by Kathryn White
Special to The Leaven
WASHINGTON, D.C. — Surprisingly, in all my years serving in ministry, I had never attended the national march in Washington, D.C. So when the opportunity came to travel with the archdiocese as The Leaven’s photographer this year, I couldn’t say no.
Traveling across the country in a bus stuffed shoulder-to-shoulder with teenagers is not for the faint of heart. It was crowded, uncomfortable and, if I am being honest, a little smelly.
But every ache, pain, smell, frozen finger and toe, every icky bathroom at random gas stations on the way, all the sleeplessness, was offered as a sacrifice for children who never got the luxury of it all.
This was a pilgrimage. We prayed and we persevered.
During the days of our pilgrimage and march, I jumped in with as many groups from our archdiocese as I could. It was amazing chatting up the teens and finding out their reasons for coming to this event in a world where they could be Snapchatting, chilling and staying in the comfort of their own homes during these cold January days.
The theme for this year’s march was: “Equality Begins in the Womb” and in my interaction with the teens on this trip I could see that they truly believed that.
Margaret Ledom, a sophomore from Hayden High School in Topeka, shared views that were similar to most.
“I came to the March for Life to take a stand on my beliefs toward abortion,” she said. “I wanted to be a part of something impactful that had the ability to change policies for the lives of the unborn.”
When we set out to march, it was a bitter 20-something degrees, but our hearts were warm with intent.
Witnessing the young people around me cheer for Katie Shaw, a 37-year-old pro-life advocate from Indianapolis who has Down syndrome, I was overtaken with emotion. By lobbying for state legislation and speaking with her legislators, Shaw advanced a state bill that prohibited abortions based solely on gender or disability.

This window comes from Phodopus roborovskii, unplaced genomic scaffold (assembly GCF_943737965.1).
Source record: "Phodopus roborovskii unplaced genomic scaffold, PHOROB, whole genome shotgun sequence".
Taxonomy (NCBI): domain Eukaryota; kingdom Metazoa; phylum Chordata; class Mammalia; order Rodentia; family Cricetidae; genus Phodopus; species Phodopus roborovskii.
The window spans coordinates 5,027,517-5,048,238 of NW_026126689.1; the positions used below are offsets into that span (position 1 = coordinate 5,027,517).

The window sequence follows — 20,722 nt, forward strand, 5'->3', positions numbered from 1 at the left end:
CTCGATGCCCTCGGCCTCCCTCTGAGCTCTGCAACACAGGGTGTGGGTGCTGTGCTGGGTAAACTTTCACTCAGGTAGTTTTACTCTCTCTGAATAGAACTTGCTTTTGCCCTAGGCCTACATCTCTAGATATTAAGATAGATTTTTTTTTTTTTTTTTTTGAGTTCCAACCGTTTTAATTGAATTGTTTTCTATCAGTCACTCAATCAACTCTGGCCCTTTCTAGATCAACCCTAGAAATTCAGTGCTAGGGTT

“Knowing that 80% of people diagnosed with Down syndrome are aborted, and then seeing how full of life Katie is, just shows how much we must fight to save every life,” said Emily Eckerberg, a senior from St. Thomas Aquinas High School in Overland Park.
“Everyone is deserving of getting a chance to live outside the womb,” she continued. “[Katie] has experienced so many amazing things, and it is all because her parents chose life for her.
“Every child deserves this chance.”
And when Toni McFadden shared her story about having an abortion with her boyfriend when she was young, only to reunite with him nine years later to get married and light a candle at their wedding for their child, the crowd went wild with support and love for her.
Everyone was cold, there was no doubt. But I couldn’t tell it, because collective warmth, joy and fortitude fueled our mission: peacefully stand for those who can’t.
I saw babies in carriers, toddlers on parents’ shoulders, grandmas and grandpas shuffling along with looks of determination on their faces and marchers gently passing them by.
I saw all races and ethnicities, walking in solidarity.
I saw people cheer and give thumbs- up to a group of moms who raised signs that read: “I regret my abortion.”
The conviction was palpable.
Solidarity and support flourished at every turn.
So often as Catholics we hear: “Catholics don’t care about women; they only care for the babies.” I will forever be brought back to this March for Life and share differently.
We traveled over a thousand miles by bus, each person averaged 15,000 steps by foot, and we spent over six hours on our knees in prayer for both mothers and their children.
We do value them both and believe in equality for all, starting in the womb.
To view all of Kathryn White’s photos from the March for Life trip, click here.